BU Mandates Online Alcohol Course for First-Year Students
Will educate about truths and myths of campus consumption
More than a third (35 percent) of first-year BU students don’t drink alcohol. But many students may not know that, misled by urban myth about universal, Animal House imbibing on college campuses.
This year, the University is requiring first-year students to take an online alcohol course to separate truthful wheat from mythic chaff, starting before they even arrive on campus.
Those students will receive log-in instructions midsummer for AlcoholEdu for College. The course includes two parts: the first, featuring educational material and surveys before and after the material is studied, takes between one and a half and two and a half hours to complete. (It needn’t all be done in one sitting.) Part 2 is a third, 15-minute survey.
In recent years, the University has offered students another online survey, iHealth, to dispel misconceptions, but has not required it. The hope is that through the mandatory course, students will be more responsible about alcohol use.
“It is used by most of our peer institutions as a prevention-level intervention for first-year college students” to curb dangerous drinking, says Elizabeth Douglas, manager of wellness and prevention services at Student Health Services. “We are using AlcoholEdu because it has the capacity to track student completion, in addition to having evidence of its being an effective intervention.”
That evidence comes from a three-year, 30-campus study that found reduced frequency of drinking, including binge drinking, and related problems among students who participated in AlcoholEdu, as compared with students who did not.
Part 1 must be completed before students arrive on campus for the academic year. They will be required to finish Part 2 sometime in October; the University will send them a reminder email. AlcoholEdu is designed to be taken by both drinkers and nondrinking students. The surveys and intersecting information touch on such topics as how many drinks are in a bottle of wine or beer, factors influencing whether people drink, exaggerated notions of heavy drinking on campuses, alcohol’s effects on the body and mind, and tactics students can use to protect themselves and friends from harm in a variety of drinking situations.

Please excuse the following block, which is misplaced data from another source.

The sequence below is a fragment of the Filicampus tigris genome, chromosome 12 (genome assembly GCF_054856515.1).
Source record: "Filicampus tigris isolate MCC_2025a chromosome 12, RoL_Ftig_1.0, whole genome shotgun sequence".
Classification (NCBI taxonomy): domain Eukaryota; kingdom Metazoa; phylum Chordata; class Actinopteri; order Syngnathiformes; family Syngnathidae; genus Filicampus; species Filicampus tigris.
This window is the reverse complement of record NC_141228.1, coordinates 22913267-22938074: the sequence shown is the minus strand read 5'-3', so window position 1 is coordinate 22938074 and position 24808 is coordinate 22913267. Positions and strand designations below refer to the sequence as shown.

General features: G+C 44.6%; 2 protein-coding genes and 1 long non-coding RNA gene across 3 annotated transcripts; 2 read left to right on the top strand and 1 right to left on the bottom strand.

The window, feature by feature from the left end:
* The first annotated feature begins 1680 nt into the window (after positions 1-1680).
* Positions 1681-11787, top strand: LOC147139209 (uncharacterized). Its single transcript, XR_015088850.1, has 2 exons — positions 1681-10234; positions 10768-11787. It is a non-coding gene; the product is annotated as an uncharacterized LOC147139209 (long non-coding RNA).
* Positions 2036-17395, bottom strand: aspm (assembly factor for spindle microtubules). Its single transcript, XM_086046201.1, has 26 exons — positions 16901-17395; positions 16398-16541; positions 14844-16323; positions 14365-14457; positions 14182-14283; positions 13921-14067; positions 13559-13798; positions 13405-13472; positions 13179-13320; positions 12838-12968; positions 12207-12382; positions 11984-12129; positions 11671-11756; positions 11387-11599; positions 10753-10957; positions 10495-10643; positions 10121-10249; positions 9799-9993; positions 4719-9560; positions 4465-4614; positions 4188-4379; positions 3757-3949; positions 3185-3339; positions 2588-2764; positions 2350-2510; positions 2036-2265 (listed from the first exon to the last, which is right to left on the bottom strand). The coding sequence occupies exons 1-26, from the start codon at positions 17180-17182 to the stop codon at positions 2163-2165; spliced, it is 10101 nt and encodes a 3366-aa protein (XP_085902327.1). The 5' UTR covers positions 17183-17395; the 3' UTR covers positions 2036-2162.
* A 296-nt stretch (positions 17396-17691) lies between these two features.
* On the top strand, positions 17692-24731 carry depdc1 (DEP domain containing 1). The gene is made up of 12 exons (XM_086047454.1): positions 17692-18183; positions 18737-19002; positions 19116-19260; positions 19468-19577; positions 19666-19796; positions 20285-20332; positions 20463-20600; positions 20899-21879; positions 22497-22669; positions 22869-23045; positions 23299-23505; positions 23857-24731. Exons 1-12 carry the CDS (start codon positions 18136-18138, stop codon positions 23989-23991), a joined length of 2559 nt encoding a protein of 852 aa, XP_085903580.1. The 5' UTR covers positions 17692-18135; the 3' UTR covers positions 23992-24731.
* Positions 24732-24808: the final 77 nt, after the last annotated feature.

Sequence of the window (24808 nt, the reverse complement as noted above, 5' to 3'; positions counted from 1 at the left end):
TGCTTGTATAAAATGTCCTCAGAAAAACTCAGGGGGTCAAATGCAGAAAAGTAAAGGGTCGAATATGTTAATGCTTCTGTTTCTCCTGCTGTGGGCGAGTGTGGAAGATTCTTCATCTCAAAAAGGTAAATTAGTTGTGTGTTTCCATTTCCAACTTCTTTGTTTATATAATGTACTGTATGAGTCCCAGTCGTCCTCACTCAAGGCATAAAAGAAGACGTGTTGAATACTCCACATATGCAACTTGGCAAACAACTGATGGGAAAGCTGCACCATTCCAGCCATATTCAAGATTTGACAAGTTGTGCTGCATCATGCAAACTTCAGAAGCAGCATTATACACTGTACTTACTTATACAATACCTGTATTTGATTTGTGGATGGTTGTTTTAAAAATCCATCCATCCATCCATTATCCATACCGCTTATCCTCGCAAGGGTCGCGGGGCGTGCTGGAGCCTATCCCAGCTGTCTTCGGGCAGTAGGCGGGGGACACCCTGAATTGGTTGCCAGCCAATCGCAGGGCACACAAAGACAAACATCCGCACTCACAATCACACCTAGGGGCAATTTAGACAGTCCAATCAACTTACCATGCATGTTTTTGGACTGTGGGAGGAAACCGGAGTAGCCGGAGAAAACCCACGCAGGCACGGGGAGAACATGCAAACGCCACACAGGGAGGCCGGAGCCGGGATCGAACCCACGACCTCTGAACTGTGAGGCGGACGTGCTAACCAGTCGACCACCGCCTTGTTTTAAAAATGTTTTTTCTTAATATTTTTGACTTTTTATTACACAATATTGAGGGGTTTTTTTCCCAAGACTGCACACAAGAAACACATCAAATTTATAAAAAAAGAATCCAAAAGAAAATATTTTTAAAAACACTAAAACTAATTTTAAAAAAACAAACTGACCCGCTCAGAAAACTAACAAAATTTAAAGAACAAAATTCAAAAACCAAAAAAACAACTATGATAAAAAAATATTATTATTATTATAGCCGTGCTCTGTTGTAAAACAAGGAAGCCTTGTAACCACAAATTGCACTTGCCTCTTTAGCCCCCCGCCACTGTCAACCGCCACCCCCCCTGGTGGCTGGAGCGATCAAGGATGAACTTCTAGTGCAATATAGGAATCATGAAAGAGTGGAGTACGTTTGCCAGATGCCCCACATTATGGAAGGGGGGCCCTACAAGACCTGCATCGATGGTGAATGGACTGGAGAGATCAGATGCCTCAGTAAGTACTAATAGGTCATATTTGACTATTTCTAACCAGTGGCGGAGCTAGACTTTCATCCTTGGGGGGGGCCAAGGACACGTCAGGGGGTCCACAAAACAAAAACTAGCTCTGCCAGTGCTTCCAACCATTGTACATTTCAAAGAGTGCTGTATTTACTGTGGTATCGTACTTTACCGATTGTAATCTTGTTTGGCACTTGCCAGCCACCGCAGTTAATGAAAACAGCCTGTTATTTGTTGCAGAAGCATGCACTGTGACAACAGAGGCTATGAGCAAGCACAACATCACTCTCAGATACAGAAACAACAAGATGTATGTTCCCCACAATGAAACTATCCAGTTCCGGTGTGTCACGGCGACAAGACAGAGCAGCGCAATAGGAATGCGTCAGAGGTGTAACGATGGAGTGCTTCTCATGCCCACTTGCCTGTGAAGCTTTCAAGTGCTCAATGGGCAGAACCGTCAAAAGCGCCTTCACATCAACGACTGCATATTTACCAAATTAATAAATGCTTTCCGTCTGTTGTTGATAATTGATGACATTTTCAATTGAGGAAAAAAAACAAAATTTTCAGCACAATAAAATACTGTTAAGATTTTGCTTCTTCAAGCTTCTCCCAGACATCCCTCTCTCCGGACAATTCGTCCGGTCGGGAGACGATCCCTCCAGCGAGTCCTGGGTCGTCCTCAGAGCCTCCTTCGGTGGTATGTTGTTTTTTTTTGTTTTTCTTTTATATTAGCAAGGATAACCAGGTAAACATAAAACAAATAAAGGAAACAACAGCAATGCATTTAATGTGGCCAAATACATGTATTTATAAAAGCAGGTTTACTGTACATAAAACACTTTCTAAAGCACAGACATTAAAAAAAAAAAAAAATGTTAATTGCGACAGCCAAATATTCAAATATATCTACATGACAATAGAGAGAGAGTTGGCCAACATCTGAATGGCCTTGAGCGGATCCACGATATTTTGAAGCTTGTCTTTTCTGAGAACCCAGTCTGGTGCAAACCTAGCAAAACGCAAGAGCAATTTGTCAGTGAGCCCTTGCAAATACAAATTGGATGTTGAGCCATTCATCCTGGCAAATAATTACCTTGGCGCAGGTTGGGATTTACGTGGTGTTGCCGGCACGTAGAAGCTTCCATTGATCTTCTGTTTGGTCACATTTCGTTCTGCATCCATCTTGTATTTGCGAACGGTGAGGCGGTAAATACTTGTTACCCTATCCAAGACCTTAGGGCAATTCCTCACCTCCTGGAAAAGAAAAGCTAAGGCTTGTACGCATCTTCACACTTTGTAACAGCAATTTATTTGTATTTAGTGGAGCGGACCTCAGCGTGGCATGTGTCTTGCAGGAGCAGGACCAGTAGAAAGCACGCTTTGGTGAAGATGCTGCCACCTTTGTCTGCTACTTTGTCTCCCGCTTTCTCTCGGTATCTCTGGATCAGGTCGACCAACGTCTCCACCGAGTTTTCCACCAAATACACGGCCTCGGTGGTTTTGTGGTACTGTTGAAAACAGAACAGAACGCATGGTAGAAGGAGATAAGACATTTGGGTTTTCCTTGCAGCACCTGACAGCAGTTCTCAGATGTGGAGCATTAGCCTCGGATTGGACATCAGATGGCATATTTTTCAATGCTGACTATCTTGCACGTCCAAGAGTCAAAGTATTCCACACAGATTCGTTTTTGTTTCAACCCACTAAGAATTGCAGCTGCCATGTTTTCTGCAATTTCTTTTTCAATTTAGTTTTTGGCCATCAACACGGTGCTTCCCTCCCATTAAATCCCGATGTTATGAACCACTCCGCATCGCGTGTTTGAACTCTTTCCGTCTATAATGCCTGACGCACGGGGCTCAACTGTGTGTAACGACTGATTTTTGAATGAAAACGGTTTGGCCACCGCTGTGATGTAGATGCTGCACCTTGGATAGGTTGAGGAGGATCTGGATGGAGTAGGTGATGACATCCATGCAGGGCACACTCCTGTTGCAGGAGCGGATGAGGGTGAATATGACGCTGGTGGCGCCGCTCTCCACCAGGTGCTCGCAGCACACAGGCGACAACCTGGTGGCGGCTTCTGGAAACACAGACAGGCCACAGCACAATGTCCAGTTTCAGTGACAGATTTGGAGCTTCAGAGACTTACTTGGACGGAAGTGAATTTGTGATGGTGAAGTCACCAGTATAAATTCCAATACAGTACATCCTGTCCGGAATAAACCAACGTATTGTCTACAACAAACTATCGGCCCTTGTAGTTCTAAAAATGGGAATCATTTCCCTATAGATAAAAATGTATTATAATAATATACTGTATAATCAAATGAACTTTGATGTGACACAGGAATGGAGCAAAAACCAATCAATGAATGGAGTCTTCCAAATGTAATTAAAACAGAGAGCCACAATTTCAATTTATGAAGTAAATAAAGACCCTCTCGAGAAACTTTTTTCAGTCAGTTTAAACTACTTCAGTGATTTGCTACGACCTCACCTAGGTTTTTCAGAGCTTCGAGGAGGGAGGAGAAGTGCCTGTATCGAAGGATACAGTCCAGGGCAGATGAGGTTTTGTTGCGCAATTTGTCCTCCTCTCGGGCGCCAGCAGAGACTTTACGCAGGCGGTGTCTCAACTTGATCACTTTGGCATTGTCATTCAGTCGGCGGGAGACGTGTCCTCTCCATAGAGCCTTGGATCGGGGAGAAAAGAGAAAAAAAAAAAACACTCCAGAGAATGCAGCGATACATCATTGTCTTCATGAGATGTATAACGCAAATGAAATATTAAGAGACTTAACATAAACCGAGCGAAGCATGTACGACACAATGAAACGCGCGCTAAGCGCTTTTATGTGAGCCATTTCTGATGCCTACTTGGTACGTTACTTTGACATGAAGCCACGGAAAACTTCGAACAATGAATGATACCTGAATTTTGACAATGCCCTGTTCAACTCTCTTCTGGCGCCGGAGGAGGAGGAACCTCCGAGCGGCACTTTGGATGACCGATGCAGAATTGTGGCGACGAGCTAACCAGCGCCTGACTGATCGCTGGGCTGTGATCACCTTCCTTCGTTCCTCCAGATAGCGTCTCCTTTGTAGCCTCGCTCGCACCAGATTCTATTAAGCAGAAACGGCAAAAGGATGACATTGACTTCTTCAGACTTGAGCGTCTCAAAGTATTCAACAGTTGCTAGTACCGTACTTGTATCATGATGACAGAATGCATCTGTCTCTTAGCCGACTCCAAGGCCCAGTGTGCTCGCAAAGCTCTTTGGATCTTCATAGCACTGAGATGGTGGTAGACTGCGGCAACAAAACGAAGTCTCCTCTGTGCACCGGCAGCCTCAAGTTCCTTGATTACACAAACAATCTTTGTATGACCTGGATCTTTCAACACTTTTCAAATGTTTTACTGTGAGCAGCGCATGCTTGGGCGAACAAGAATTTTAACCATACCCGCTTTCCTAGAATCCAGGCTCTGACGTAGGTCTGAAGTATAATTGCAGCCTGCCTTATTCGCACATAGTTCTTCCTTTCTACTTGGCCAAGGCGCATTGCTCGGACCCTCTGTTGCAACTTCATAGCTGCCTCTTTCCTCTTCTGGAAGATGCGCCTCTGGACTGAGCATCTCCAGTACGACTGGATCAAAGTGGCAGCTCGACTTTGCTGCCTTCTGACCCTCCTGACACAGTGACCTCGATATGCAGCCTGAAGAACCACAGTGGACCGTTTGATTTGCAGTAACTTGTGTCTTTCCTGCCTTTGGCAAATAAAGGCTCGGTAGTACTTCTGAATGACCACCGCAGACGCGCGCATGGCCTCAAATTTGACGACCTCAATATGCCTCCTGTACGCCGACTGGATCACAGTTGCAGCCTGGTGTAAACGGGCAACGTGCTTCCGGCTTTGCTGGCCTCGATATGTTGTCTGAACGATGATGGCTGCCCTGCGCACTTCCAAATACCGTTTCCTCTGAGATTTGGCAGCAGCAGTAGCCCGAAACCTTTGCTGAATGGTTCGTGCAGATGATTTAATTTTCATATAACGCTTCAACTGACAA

The course also provides information for parents about discussions they should have with their children: about alcohol, about its possible effects on schoolwork, and about drinking laws. It asks their views on college alcohol policies, issues they deem important to discuss with their kids, and demographic information about their families. (Parents wanting a demonstration of the program can find it here.)
The new program follows a drop in alcohol-related violations and hospital runs on campus last year, which officials attribute to their recent alcohol enforcement program, entering its third academic year this fall. That program features increased police patrols of known party neighborhoods, dispersing parties, issuing citations, and publishing fall’s enforcement statistics on BU Today.
Meanwhile, a city ordinance allows Boston police to arrest landlords and tenants in so-called problem properties—rentals with four documented complaints of loud parties or alcohol violations.
Douglas says the University likely will use AlcoholEdu in coming years, since BU chooses responsible drinking programs “based on research and evidence of effectiveness.”23 Comments